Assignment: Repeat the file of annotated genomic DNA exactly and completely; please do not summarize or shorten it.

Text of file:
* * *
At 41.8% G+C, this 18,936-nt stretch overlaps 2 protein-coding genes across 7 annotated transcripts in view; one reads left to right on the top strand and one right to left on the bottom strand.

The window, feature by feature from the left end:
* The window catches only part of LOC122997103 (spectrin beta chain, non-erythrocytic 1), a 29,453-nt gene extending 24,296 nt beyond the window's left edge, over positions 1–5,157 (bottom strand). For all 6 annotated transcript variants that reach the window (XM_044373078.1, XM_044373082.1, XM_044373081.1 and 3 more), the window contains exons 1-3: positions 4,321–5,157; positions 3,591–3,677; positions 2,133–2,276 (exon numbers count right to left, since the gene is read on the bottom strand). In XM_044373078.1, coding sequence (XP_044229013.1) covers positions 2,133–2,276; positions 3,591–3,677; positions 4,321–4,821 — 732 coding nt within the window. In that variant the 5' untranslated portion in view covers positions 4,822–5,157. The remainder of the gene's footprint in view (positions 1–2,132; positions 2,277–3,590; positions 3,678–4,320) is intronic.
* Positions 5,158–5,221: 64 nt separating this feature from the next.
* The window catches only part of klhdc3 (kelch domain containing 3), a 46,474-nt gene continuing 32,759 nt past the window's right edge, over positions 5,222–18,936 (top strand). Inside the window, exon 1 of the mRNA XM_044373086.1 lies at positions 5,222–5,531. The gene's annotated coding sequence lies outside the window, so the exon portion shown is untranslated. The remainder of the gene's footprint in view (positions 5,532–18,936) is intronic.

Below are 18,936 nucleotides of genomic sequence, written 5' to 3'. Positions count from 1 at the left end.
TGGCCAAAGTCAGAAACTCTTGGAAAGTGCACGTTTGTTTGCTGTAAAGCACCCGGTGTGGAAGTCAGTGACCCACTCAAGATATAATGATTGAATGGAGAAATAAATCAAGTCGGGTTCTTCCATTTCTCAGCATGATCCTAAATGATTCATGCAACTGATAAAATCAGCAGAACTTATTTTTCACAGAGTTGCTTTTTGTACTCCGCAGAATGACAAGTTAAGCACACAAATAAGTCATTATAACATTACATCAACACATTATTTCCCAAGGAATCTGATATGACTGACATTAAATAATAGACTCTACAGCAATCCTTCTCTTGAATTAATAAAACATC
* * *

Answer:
At 41.8% G+C, this 18,936-nt stretch overlaps 2 protein-coding genes across 7 annotated transcripts in view; one reads left to right on the top strand and one right to left on the bottom strand.

The window, feature by feature from the left end:
* The window catches only part of LOC122997103 (spectrin beta chain, non-erythrocytic 1), a 29,453-nt gene extending 24,296 nt beyond the window's left edge, over positions 1–5,157 (bottom strand). For all 6 annotated transcript variants that reach the window (XM_044373078.1, XM_044373082.1, XM_044373081.1 and 3 more), the window contains exons 1-3: positions 4,321–5,157; positions 3,591–3,677; positions 2,133–2,276 (exon numbers count right to left, since the gene is read on the bottom strand). In XM_044373078.1, coding sequence (XP_044229013.1) covers positions 2,133–2,276; positions 3,591–3,677; positions 4,321–4,821 — 732 coding nt within the window. In that variant the 5' untranslated portion in view covers positions 4,822–5,157. The remainder of the gene's footprint in view (positions 1–2,132; positions 2,277–3,590; positions 3,678–4,320) is intronic.
* Positions 5,158–5,221: 64 nt separating this feature from the next.
* The window catches only part of klhdc3 (kelch domain containing 3), a 46,474-nt gene continuing 32,759 nt past the window's right edge, over positions 5,222–18,936 (top strand). Inside the window, exon 1 of the mRNA XM_044373086.1 lies at positions 5,222–5,531. The gene's annotated coding sequence lies outside the window, so the exon portion shown is untranslated. The remainder of the gene's footprint in view (positions 5,532–18,936) is intronic.

Below are 18,936 nucleotides of genomic sequence, written 5' to 3'. Positions count from 1 at the left end.
TGGCCAAAGTCAGAAACTCTTGGAAAGTGCACGTTTGTTTGCTGTAAAGCACCCGGTGTGGAAGTCAGTGACCCACTCAAGATATAATGATTGAATGGAGAAATAAATCAAGTCGGGTTCTTCCATTTCTCAGCATGATCCTAAATGATTCATGCAACTGATAAAATCAGCAGAACTTATTTTTCACAGAGTTGCTTTTTGTACTCCGCAGAATGACAAGTTAAGCACACAAATAAGTCATTATAACATTACATCAACACATTATTTCCCAAGGAATCTGATATGACTGACATTAAATAATAGACTCTACAGCAATCCTTCTCTTGAATTAATAAAACATC